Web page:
Flood prevention runs in the family
It was a chance encounter with a random book in Howard-Tilton Memorial Library that brought Dennis Lambert’s professional career and family history together.
Lambert was a long-timer on the Tulane campus: He enrolled and withdrew (and enrolled again) from the university over a 14-year period, eventually earning three engineering degrees by the year 2000. But when he noticed the book First American Jewish Families in the library, it ignited interest in his Sephardic Jewish heritage and prompted him to learn more about his ancestors, separate from his engineering studies.
During the last 20 years, Lambert discovered a collection of family documents at the Louisiana Research Collection (LaRC). The documents show that Lambert’s great-great-great grandfather, Lucius Place, was a New Orleans city official in the 1860s. He was president of the second drainage district. As part of his job, Place investigated flood control measures and reached some of the same conclusions as today’s water experts.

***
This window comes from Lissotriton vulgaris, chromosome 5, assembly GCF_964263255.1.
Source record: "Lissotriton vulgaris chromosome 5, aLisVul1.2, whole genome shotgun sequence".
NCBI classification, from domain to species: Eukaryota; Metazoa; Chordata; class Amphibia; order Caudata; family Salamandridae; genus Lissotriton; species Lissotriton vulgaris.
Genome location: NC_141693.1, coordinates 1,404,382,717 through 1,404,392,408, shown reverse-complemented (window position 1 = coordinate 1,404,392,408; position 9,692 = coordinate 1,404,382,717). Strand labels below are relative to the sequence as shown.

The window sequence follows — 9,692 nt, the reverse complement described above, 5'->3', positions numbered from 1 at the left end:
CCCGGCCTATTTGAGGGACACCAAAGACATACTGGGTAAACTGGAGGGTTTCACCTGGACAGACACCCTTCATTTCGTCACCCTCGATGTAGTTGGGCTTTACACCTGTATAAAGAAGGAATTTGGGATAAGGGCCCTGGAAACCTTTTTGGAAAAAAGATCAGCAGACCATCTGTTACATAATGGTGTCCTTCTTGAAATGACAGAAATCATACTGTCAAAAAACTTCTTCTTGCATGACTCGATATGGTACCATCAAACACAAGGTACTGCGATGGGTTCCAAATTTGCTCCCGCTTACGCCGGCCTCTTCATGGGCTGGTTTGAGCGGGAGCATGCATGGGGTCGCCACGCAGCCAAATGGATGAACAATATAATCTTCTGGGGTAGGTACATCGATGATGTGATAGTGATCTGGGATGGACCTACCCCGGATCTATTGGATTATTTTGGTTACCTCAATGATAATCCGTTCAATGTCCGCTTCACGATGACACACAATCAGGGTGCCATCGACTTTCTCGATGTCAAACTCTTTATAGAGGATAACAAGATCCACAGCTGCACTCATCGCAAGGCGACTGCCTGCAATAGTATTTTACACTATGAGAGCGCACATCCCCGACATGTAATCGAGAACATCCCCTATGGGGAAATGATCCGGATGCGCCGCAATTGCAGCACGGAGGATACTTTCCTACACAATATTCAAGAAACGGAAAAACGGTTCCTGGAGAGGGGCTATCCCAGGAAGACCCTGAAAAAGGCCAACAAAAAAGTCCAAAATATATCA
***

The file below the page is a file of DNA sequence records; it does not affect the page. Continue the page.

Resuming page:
“I was shocked when I saw that [Place] was the president of the second drainage district,” Lambert said. “Nobody in the family knew about him. It was forgotten, and if it was not for those archives, it would not have been discovered.”
At the time, Place and his associate, a French engineer named Raymond Thomassy who also championed the idea of the Bonnet Carre Spillway early on, were involved in discussions that debated whether swampy 19th-century New Orleans could prevent flooding through conventional draining or by sediment diversions to elevate swamplands. Thomassy was a pioneer of sediment diversion; LaRC documents show Thomassy’s correspondence with Dutch experts on the matter.
The papers were donated to LaRC by a Place descendant who had no children but wanted to preserve the family’s legacy.
Lambert, a civil engineer who studied water-management issues around the Gulf of Mexico, was excited to know that the men’s ideas were still relevant more than 160 years later. He hopes to have his research published in the future.
Without sophisticated equipment or software, “they predicted what was going to happen [with flooding in New Orleans], before the Civil War,” Lambert said. “It’s mind-boggling.”